Thursday, May 31, 2007

International Support Demonstrated For Mumia Abu-Jamal Appeal

As lawyers appeal for new trial Rally demands: ‘FREE MUMIA’

By Betsey Piette
Workers World
Published May 24, 2007 12:38 AM

Over a thousand people rallied in support of death row, political prisoner Mumia Abu-Jamal on May 17 outside the Federal Building in downtown Philadelphia, where a three-judge panel from the U.S. Court of Appeals for the Third Circuit convened to hear oral arguments on his right to a new trial.

Around 200 Mumia supporters, including Dick Gregory, former U.S. Congresswoman Cynthia McKinney, Lynne Stewart, Kathleen Cleaver, and international delegates from France and Germany, were also eyewitnesses on Mumia’s behalf inside the courtroom. Abu-Jamal was prohibited from attending this oral hearing.

Participants included busloads from New York and Boston; youth organized by FIST (Fight Imperialism, Stand Together) and Students for a Democratic Society, who traveled overnight from North Carolina; a car caravan from Georgia led by McKinney; and supporters from Richmond, Cleveland and as far away as Los Angeles and San Francisco. However, the overwhelming majority were from the Philadelphia area, many who took off from work to attend.

There were rallies supporting Abu-Jamal in several other U.S. cities (see page 7 round-up article) and demonstrations in many countries around the world, including France, Japan, Mexico, Turkey, Germany, the Netherlands, Canada, Sweden and Britain.

The oral arguments were presented before Chief Judge Anthony Scirica and Judge Robert Cowen, both Reagan appointees, and Judge Thomas Ambro, a Clinton appointee. All three appeared to be familiar with the arguments contained in written briefs filed by attorneys prior to the hearing. During their time on the Third Circuit all three have overturned capital convictions based on the same claim Abu-Jamal is making about race-based exclusion of jurors by the prosecution.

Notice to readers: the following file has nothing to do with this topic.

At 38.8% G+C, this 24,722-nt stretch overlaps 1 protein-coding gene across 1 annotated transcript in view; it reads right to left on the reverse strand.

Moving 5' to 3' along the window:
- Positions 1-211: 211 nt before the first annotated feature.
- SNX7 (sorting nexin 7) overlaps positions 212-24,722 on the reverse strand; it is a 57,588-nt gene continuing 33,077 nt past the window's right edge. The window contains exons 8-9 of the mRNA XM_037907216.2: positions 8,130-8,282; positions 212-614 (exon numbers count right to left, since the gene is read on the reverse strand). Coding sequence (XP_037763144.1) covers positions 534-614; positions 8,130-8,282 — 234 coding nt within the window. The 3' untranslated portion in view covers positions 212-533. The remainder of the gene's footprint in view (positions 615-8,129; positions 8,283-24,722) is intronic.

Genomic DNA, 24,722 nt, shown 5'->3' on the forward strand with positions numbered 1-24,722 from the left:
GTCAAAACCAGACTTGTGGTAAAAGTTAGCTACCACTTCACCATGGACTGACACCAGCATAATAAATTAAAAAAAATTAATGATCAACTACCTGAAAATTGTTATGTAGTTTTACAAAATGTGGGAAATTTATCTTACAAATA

Abu-Jamal was represented by Attorneys Robert Bryan and Judith Ritter, along with NAACP Attorney Christina Swarns. They argued that racial bias in jury selection and improper instructions by the prosecutor to the jury during the sentencing phase of Abu-Jamal’s 1982 murder trial provided grounds for a new trial. Arguing for the prosecution, Assistant District Attorney Hugh Burns presented the state’s appeal of the December 2001 decision by Federal Judge William Yohn that overturned Abu-Jamal’s death sentence even though he remains on death row.

Burns, who was the first to present, often referred to Abu-Jamal’s court appointed attorney Anthony Jackson and his failure to file a complaint about racism in jury selection during the trial. Jackson, assigned to “represent” Mumia by Judge Albert Sabo, was disbarred in 1992 for drug abuse, yet the state is still using this attorney to prosecute Mumia 25 years later.